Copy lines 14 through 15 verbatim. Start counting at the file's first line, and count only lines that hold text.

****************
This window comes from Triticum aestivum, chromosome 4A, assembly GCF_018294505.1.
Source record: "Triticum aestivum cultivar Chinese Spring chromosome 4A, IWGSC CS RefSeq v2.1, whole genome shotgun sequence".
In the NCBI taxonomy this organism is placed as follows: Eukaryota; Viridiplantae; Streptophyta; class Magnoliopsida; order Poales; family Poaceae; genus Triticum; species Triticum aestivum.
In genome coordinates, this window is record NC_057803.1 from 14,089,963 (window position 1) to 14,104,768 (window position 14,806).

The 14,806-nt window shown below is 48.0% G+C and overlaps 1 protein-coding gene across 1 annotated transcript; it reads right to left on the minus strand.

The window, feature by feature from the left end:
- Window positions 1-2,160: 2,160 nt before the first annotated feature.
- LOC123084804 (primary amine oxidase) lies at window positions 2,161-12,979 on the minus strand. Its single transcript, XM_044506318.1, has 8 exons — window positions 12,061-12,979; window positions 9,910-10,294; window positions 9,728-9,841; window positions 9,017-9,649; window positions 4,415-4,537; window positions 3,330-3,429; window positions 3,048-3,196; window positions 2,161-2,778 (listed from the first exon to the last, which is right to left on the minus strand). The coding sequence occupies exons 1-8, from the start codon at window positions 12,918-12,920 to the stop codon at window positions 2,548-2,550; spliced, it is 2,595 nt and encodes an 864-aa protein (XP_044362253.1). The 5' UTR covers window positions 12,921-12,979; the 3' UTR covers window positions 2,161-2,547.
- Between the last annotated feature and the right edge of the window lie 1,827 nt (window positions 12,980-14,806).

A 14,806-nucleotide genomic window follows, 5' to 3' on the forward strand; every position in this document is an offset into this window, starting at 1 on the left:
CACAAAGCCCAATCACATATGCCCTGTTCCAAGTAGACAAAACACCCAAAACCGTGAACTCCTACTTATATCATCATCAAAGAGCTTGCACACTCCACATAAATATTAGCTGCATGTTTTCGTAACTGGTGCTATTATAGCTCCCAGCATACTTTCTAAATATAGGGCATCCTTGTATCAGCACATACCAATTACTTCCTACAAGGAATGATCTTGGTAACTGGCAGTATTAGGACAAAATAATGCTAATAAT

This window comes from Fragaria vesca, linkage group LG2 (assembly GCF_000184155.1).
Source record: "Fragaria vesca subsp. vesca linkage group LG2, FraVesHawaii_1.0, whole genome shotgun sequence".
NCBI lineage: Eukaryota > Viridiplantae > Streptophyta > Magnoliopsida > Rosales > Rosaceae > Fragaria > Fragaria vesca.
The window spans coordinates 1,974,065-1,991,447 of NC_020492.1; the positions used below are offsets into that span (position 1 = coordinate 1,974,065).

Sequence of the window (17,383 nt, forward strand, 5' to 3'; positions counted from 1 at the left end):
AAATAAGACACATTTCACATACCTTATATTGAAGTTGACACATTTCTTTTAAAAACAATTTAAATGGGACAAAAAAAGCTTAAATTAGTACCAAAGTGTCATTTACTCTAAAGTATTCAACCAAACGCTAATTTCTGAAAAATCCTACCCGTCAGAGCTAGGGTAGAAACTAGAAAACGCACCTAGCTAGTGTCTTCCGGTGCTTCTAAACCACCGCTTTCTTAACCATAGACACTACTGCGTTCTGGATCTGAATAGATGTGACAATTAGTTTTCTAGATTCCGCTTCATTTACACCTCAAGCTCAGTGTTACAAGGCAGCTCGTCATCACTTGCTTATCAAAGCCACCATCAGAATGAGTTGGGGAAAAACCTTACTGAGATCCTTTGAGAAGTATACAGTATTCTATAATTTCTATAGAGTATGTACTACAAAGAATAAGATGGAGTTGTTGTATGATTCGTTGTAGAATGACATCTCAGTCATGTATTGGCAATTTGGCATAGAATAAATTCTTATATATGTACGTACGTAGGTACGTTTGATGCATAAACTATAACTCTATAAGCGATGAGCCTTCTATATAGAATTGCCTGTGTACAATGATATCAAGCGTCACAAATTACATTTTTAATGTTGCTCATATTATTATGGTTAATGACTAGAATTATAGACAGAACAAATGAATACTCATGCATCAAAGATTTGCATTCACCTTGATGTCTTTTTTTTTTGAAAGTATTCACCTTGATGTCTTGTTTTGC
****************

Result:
NCBI lineage: Eukaryota > Viridiplantae > Streptophyta > Magnoliopsida > Rosales > Rosaceae > Fragaria > Fragaria vesca.
The window spans coordinates 1,974,065-1,991,447 of NC_020492.1; the positions used below are offsets into that span (position 1 = coordinate 1,974,065).